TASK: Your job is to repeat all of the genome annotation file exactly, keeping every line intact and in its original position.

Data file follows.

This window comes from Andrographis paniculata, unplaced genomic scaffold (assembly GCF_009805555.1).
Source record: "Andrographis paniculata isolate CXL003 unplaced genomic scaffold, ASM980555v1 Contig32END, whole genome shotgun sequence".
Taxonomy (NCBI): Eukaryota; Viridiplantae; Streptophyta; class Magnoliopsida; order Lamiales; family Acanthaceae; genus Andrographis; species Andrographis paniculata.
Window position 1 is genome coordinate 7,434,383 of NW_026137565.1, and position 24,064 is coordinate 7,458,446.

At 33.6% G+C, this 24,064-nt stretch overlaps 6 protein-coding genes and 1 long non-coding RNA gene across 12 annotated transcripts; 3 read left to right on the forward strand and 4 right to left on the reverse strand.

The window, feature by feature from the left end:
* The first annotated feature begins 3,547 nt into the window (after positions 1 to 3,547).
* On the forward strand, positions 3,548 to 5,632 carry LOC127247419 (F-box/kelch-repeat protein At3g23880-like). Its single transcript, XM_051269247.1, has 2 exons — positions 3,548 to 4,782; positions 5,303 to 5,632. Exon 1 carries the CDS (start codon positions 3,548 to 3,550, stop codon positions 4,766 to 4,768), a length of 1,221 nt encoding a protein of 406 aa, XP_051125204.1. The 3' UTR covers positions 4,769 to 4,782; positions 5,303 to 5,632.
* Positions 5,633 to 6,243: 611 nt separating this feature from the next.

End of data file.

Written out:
This window comes from Andrographis paniculata, unplaced genomic scaffold (assembly GCF_009805555.1).
Source record: "Andrographis paniculata isolate CXL003 unplaced genomic scaffold, ASM980555v1 Contig32END, whole genome shotgun sequence".
Taxonomy (NCBI): Eukaryota; Viridiplantae; Streptophyta; class Magnoliopsida; order Lamiales; family Acanthaceae; genus Andrographis; species Andrographis paniculata.
Window position 1 is genome coordinate 7,434,383 of NW_026137565.1, and position 24,064 is coordinate 7,458,446.

At 33.6% G+C, this 24,064-nt stretch overlaps 6 protein-coding genes and 1 long non-coding RNA gene across 12 annotated transcripts; 3 read left to right on the forward strand and 4 right to left on the reverse strand.

The window, feature by feature from the left end:
* The first annotated feature begins 3,547 nt into the window (after positions 1 to 3,547).
* On the forward strand, positions 3,548 to 5,632 carry LOC127247419 (F-box/kelch-repeat protein At3g23880-like). Its single transcript, XM_051269247.1, has 2 exons — positions 3,548 to 4,782; positions 5,303 to 5,632. Exon 1 carries the CDS (start codon positions 3,548 to 3,550, stop codon positions 4,766 to 4,768), a length of 1,221 nt encoding a protein of 406 aa, XP_051125204.1. The 3' UTR covers positions 4,769 to 4,782; positions 5,303 to 5,632.
* Positions 5,633 to 6,243: 611 nt separating this feature from the next.